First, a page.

This exploration involves extensive questioning so that the facilitator can gain a working knowledge of the client's thoughts, feelings, and desires surrounding the task. Ideally, Task Appraisal is not complete until the facilitator believes he or she has elicited both "stable and statable information" which may be representative of the thoughts, feelings, and desires of the client. In other words, through questioning and discussion, the facilitator may gain "knowledge about cognition" (Slife et al. , 1985); the cognition of the client. The end result of Task Appraisal is to determine if CPS is the appropriate method given the client's thoughts about the task.

Given this view, Task Appraisal appears to have features in common with the first of the two elements of metacognition (Slife, et al. , 1985). If the Task Appraisal indicates that CPS would be useful, given the client's perception of the task, then the next step for the facilitator is to engage in Process Planning. The purpose of Process Planning is to determine where to enter the CPS process and which tools to use so that the task evaluated in Task Appraisal is properly attended to. This implies adhering to the thoughts, feelings, and desires of the client. Given the explicit planning aspect of Process Planning, there appears to be a direct connection with the "planning" (Slife, et al. , 1985) element within the definition of metacognition above.

However, in what ways does CPS relate to the "monitoring" and "checking" features of the given definition of metacognition? During a CPS session, the facilitator is in direct contact with the client and resource group and thus, has an outstanding vantage from which to monitor the process as it unfolds. One technique used to do this is to check in with the client to determine if the direction of options, during a divergent thinking phase, is going in the right direction. If it is not, the facilitator may suggest another tool that could assist in the proper generation of options that may be more relevant to the thoughts, feelings, and desires of the client. In this way, as well as others, CPS may possess the "monitoring" and "checking" (Slife, et al. , 1985) features of the given definition of metacognition.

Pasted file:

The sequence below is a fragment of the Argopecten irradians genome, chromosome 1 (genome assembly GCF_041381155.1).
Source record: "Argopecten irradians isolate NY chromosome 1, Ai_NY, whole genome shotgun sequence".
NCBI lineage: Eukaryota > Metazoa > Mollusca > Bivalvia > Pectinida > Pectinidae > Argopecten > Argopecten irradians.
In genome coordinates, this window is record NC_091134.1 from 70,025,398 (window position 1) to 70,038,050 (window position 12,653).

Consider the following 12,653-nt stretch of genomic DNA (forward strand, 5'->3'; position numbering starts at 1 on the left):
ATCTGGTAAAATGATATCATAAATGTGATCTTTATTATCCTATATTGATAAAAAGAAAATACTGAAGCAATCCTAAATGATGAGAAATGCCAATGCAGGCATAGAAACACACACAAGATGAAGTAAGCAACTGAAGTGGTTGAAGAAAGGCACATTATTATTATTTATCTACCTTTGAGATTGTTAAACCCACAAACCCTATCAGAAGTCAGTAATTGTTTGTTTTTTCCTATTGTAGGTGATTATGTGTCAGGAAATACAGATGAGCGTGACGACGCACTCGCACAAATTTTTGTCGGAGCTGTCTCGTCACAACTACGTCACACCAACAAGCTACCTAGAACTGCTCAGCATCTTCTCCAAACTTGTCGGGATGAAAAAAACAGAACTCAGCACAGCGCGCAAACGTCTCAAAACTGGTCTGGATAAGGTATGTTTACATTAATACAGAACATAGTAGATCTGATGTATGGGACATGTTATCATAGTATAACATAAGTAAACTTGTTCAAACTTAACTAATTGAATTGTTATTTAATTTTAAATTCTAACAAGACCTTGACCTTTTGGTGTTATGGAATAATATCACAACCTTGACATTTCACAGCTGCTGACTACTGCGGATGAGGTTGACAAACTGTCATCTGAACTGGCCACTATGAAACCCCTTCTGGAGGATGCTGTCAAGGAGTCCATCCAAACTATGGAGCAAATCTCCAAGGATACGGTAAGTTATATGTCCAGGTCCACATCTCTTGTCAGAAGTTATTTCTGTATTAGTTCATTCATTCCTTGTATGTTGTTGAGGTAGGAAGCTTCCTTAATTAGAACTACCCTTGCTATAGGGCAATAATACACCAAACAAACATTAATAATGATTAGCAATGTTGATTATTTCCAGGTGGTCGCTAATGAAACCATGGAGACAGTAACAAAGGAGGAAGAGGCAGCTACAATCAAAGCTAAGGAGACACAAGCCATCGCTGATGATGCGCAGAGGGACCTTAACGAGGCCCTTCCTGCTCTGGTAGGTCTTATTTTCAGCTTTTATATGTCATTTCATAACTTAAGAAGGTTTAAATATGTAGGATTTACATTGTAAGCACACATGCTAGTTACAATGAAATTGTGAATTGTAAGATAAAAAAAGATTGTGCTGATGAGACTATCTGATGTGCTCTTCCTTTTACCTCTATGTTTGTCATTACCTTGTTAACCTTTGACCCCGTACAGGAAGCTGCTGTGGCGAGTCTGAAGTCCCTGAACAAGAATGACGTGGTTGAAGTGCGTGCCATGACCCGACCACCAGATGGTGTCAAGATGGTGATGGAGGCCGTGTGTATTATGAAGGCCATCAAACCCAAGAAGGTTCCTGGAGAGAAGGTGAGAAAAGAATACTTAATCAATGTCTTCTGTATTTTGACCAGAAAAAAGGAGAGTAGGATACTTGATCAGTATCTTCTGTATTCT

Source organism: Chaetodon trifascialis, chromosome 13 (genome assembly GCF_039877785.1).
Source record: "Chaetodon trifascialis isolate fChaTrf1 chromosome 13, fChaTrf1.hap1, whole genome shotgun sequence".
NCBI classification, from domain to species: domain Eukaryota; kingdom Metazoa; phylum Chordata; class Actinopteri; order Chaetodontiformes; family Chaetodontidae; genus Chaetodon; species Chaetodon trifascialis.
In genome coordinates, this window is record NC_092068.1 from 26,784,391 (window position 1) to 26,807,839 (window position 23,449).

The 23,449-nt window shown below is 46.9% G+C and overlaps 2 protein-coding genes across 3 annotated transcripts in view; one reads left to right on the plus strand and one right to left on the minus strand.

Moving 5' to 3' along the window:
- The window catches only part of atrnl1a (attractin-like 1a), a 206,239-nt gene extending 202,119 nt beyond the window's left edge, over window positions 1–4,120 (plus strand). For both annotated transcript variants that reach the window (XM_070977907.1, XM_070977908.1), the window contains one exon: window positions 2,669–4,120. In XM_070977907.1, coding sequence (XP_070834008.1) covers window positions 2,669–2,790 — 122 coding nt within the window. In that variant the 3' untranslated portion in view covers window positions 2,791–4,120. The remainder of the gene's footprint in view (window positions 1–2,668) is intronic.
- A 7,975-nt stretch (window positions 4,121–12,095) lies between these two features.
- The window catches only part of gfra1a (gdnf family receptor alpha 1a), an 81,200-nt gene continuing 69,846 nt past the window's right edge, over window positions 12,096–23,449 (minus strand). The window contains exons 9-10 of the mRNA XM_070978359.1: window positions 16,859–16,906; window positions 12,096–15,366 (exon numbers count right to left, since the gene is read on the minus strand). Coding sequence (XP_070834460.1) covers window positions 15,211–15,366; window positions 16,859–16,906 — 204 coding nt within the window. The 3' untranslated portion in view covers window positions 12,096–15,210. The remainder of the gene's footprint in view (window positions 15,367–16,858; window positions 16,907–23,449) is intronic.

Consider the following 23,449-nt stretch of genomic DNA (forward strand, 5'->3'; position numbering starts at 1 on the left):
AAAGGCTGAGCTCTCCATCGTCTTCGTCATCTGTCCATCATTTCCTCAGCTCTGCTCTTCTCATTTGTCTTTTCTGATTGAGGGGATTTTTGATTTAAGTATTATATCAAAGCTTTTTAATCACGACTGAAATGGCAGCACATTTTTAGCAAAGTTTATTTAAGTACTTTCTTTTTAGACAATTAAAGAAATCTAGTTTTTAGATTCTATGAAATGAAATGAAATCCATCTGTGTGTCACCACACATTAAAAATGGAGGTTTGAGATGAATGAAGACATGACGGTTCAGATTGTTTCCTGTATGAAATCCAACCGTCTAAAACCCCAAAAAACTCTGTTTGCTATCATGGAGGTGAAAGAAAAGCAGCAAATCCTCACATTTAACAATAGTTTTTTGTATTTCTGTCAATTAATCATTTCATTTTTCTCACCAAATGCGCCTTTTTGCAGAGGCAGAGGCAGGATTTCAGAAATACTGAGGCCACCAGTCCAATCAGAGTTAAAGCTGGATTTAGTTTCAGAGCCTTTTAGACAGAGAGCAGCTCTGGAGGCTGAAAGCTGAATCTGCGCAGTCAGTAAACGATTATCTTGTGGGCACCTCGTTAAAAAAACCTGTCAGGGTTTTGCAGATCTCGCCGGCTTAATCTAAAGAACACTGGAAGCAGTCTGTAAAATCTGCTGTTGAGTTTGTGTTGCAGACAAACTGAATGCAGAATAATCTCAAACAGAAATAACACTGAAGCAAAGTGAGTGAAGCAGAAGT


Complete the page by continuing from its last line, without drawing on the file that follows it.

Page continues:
Given the above discussion of CPS and its metacognitive elements, we now turn to our investigation. The purpose of this project was to explore the extent to which the CPS process has been applied to a diverse array of disciplines. Our guiding question was, "To what degree has CPS been diffused into other fields?" Literature abounds on the use of CPS in the fields of education and business; we sought to discover if CPS could be found in other fields of endeavor. We hoped that the identification of a diverse set of literature highlighting the use of CPS would illustrate the interdisciplinary nature of the CPS process. The CPS is taught as general system that can be applied to any challenge that requires new thinking and thus, should be well diffused beyond education and business. On a broader scale, Isaksen and Murdock (1993) suggested that the study of creativity is trandisciplinary. These authors argued that creativity could be informed through other disciplines, such as economics, sociology, and anthropology, and that the study of creativity could have a reciprocal positive effect on the development of these disciplines and others.

An examination of the diffusion of CPS as a method for nurturing creative behavior is one way of directly testing the transdisciplinary nature of the study of creativity. Method The present study involved a literature review of the ten years prior to the initiation of the project (i. e. , 1985-1995). This time frame was selected for a number of reasons. We believed that focusing on more current literature would give us a better sense of the extensiveness of the diffusion of CPS. We decided to use a ten year period to give the search sufficient breadth. Also, in 1985, Isaksen and Treffinger's book, Creative Problem Solving: The Basic Course was published. The developments of the CPS process presented in this book led to a more descriptive use of the model and therefore initiated the link between metacognition and CPS. To guide the search process, a framework had to be established.